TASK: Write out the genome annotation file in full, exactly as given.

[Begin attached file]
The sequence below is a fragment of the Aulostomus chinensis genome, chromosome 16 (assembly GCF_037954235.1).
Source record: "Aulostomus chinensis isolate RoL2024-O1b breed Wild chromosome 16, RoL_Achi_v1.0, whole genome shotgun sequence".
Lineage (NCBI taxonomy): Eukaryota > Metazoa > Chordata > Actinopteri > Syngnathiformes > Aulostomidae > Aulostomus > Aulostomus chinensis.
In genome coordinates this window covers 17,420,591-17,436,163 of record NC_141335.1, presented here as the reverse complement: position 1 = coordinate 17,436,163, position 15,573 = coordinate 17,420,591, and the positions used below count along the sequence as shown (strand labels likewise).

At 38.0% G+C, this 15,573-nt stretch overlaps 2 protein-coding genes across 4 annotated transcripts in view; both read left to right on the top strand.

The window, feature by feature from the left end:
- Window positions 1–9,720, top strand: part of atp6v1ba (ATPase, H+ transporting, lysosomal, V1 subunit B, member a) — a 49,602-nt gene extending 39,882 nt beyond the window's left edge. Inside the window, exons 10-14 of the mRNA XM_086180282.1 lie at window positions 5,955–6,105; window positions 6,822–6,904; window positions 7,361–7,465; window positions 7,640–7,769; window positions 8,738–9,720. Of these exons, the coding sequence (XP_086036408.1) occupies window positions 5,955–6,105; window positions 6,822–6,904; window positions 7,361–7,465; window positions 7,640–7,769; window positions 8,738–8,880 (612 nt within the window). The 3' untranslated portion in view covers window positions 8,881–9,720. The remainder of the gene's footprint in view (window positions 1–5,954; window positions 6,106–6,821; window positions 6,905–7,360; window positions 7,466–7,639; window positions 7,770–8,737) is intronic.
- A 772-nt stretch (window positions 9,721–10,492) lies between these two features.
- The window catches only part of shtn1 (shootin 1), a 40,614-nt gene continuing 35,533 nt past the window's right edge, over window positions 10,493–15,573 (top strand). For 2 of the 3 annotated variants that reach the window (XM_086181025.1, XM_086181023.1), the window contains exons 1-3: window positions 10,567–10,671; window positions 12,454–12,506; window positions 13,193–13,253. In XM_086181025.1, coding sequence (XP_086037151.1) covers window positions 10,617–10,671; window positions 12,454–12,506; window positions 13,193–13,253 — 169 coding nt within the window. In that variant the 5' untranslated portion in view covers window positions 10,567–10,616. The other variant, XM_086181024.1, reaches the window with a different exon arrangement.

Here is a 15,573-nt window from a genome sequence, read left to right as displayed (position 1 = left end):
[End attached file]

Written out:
The sequence below is a fragment of the Aulostomus chinensis genome, chromosome 16 (assembly GCF_037954235.1).
Source record: "Aulostomus chinensis isolate RoL2024-O1b breed Wild chromosome 16, RoL_Achi_v1.0, whole genome shotgun sequence".
Lineage (NCBI taxonomy): Eukaryota > Metazoa > Chordata > Actinopteri > Syngnathiformes > Aulostomidae > Aulostomus > Aulostomus chinensis.
In genome coordinates this window covers 17,420,591-17,436,163 of record NC_141335.1, presented here as the reverse complement: position 1 = coordinate 17,436,163, position 15,573 = coordinate 17,420,591, and the positions used below count along the sequence as shown (strand labels likewise).

At 38.0% G+C, this 15,573-nt stretch overlaps 2 protein-coding genes across 4 annotated transcripts in view; both read left to right on the top strand.

The window, feature by feature from the left end:
- Window positions 1–9,720, top strand: part of atp6v1ba (ATPase, H+ transporting, lysosomal, V1 subunit B, member a) — a 49,602-nt gene extending 39,882 nt beyond the window's left edge. Inside the window, exons 10-14 of the mRNA XM_086180282.1 lie at window positions 5,955–6,105; window positions 6,822–6,904; window positions 7,361–7,465; window positions 7,640–7,769; window positions 8,738–9,720. Of these exons, the coding sequence (XP_086036408.1) occupies window positions 5,955–6,105; window positions 6,822–6,904; window positions 7,361–7,465; window positions 7,640–7,769; window positions 8,738–8,880 (612 nt within the window). The 3' untranslated portion in view covers window positions 8,881–9,720. The remainder of the gene's footprint in view (window positions 1–5,954; window positions 6,106–6,821; window positions 6,905–7,360; window positions 7,466–7,639; window positions 7,770–8,737) is intronic.
- A 772-nt stretch (window positions 9,721–10,492) lies between these two features.
- The window catches only part of shtn1 (shootin 1), a 40,614-nt gene continuing 35,533 nt past the window's right edge, over window positions 10,493–15,573 (top strand). For 2 of the 3 annotated variants that reach the window (XM_086181025.1, XM_086181023.1), the window contains exons 1-3: window positions 10,567–10,671; window positions 12,454–12,506; window positions 13,193–13,253. In XM_086181025.1, coding sequence (XP_086037151.1) covers window positions 10,617–10,671; window positions 12,454–12,506; window positions 13,193–13,253 — 169 coding nt within the window. In that variant the 5' untranslated portion in view covers window positions 10,567–10,616. The other variant, XM_086181024.1, reaches the window with a different exon arrangement.

Here is a 15,573-nt window from a genome sequence, read left to right as displayed (position 1 = left end):